50% supra and infratentorial, 50% supratentorial, 12.5% basal nuclei; 1 patient developed transient flaccid tetraparesis.

SAH

100% non traumatic and without vascular malfomations; 1 patient developed transient flaccid tetraparesis.

PRES

2 cases showed multiple hemorrhagic foci.

Acute on chronic SDH

100% non traumatic.

Encephalitis

100% involved the temporal lobes; 1 cerebellar peduncles involved, 1 menigenal enhancement

Demyelinating diseases

1 MS exacerbation, 1 new onset MS, 1 ADEM

Table 3: Neuroimaging findings.
ICH = Intracerebral Hemorrhage, SAH = Subarachnoid Hemorrhage, PRES = Posterior Reversible Encephalopathy Syndrome, a/c SDH = Acute on Chronic Subdural Hemorrhage, MS = Multiple Sclerosis, ADEM = Acute Disseminated Encephalomyelitis, GBS = Guillain-Barré Syndrome.

 

Cases (n = 89)

Mean age (Range)

Male

COVID-19 (n = 7937)

COVID-19 with neurological symptoms (n = 253)

CVD

80

71 (21-90)

59%

1.01%

31.6%

7937

253

AIS

65

72 (47-88)

65%

0.82%

25.7%

7937

253

ICH

8

60 (21-84)

50%

0.10%

3.2%

7937

253

SAH

2

84 (78-90)

100%

0.03%

0.8%

7937

253

PRES

3

70 (63-84)

100%

0.04%

1.2%

7937

253

acSDH

2

67 (49-85)

50%

0.03%

0.8%

7937

253

Encephalitis

6

69 (40-90)

83%

0.08%

2.4%

7937

253

Demyelinating diseases

3

43 (9-65)

67%

0.04%

1.2%

7937

253

Total

89

69 (9-90)

55%

1.12%

35.2%

7937

253

Table 4: Diseases prevalence and demographic data in the study cohort.
CVD = Cerebrovascular Disease, AIS = Acute Ischemic Stroke, ICH = Intracerebral Hemorrhage, SAH = Subarachnoid Hemorrhage, PRES = Posterior Reversible Encephalopathy Syndrome, a/c SDH = Acute on Chronic Subdural Hemorrhage.

Scoping review

  Titles and abstracts of 1643 studies were reviewed after excluding n = 1632 duplicates out of a total 3275 records: 726 studies met the inclusion criteria (Figure 5) and were full text screened. Of these, 24 studies [3,7,8,16-36] showed appropriate data to derive prevalence: thirteen retrospective multicentric studies, and eleven retrospective single center studies (Table 5), from the North America, Europe, Asia and Oceania. A total population of 136198 COVID-19 patients was included (60.2% of males, mean age 64.8). Pooled prevalence of CVD was 0.9% (range 0.1 - 5.7%), and ischemic stroke patients with neurological symptoms (n = 11146) was 11%, based on twelve of the total nine studies since in the remainder that cohort was not specified [8,19,20,24,26-29,31,33,35,36].

Figure 5: PRISMA-ScR Extension flow diagram.

Authors

Date of Publication

Study design

Country

Population of COVID-19

Age*

Male

Cohort of COVID-19 with neurological symptoms

CVD in COVID-19

CVD in COVID-19 with neurological symptoms

Notes

AIS

ICH

PRES

AIS

ICH

PRES

Mao., et al. [3]

10-Apr

Retrospective multicentric

China, Wuhan

214

52.7

15.5

41%

78 (36.4%)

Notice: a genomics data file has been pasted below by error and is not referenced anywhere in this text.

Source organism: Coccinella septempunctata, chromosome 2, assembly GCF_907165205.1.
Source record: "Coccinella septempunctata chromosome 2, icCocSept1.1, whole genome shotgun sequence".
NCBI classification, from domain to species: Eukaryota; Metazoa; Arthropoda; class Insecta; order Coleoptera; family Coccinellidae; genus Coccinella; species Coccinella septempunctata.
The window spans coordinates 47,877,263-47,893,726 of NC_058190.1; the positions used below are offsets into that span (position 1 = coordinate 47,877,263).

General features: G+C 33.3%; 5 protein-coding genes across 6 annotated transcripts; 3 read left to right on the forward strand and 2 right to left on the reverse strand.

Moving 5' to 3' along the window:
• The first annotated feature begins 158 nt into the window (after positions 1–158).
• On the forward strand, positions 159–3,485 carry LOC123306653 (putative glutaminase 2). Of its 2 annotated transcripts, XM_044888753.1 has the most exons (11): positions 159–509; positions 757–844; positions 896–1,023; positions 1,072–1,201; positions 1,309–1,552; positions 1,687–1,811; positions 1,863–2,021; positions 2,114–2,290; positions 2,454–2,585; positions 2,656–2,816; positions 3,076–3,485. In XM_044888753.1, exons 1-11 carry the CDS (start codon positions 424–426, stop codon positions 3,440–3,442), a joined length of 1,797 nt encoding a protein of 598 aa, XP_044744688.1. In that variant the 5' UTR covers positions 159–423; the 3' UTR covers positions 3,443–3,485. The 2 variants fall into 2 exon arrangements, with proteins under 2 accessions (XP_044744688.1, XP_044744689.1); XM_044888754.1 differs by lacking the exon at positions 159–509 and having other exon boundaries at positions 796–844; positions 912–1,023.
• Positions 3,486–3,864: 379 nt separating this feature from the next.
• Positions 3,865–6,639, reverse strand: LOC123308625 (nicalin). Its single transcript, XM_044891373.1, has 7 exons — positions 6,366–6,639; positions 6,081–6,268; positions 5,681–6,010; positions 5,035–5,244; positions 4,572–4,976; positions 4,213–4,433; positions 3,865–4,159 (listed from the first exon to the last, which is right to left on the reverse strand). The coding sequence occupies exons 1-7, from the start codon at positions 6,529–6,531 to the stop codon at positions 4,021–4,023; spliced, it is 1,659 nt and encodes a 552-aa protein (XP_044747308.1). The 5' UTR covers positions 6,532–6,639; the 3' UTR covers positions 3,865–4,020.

5 (2.3%)

1 (0.5%)

_

6.4%

1.3%

_

 

(1) Lodigiani., et al. [8]

23-Apr

Retrospective single center

Italy, Milan

388

66

(55-75)

68%

Not specified

9 (2.4%)

_

_

_

_

_

thromboembolic complications

Giorgianni., et al. [7]

15-May

Retrospective single center

Italy, Varese

1000

71***

(21-88)***

46%***

26 (2.6%)

4 (0.4%)

5 (0.5%)

_

15.4%

19.2%

_

 

Jain., et al. [16]

19-May

Retrospective single center

USA, New York

3218

64***

(2weeks-105 year)***

60.7%***

454 (14.1%)

26 (0.8%)

9 (0.2%)

-

5.7%

1.9%

-

 

Mahammedi., et al. [17]

21-May

Retrospective multicentric

Italy, Brescia, Novara, Sassari

725

69**

15**

64%**

108(14.9%)

34 (4.6%)

6 (0.8%)

1 (0.1%)

31.5%

5.5%

0.9%

 

(2) Dogra., et al. [18]

23-May

Retrospective multicentric

USA, New York

3824

62**

(37-83)**

79%**

755 (19.7%)

_

33 (0.9%)

_

_

4.4%

_

ICH only

(1) Yaghi., et al.. 19

26-May

Retrospective multicentric

USA, New York

3556

62.5**

17**

72%**

Not specified

32 (0.9%)

_

_

_

_

_

ischemic only

(1) Cantador., et al. [20]

9-Jun

Retrospective single center

Spain, Madrid

1419

76**

7**

77%**

Not specified

8 (0.5%)

_

_

_

_

_

ischemic only

Pons-Esconda [21]

11-Jun

Retrospective single center

Spain, Barcellona

2249

74***

(50.2-90)***

61%***

103 (4.6%)

13 (0.6%)

7 (0.3%)

-

12.6%

6.8%

-

 

Li., et al. [22]

12-Jun

Retrospective single center

China, Huazhong

219

75.7**

10.8**

56%**

83 (37.8%)

10 (4.6%)

1 (0.5%)

_

12%

1.2%

_

 

Nalleballe., et al. [23]

17-Jun

Retrospective multicentric

Global clinical research platform

40469

not specified

not specified

45%

9086 (22.5%)

406 (1%)

-

-

4.5%

-

-

 

(1) Merkler., et al. [24]

2-Jul

Retrospective multicentric

USA, New York

1916

69**

(66-78)**

58%**

Not specified

31 (1.6%)

_

_

_

_

_

ischemic only

Rothstein., et al. [25]

20-Jul

Retrospective multicentric

USA, Philadelphia

844

59

18

48%

209 (24.8%)

20 (2.4%)

8 (0.9%)

-

9.6%

3.8%

-

 

(1) Altschul., et al. [26]

26-Jul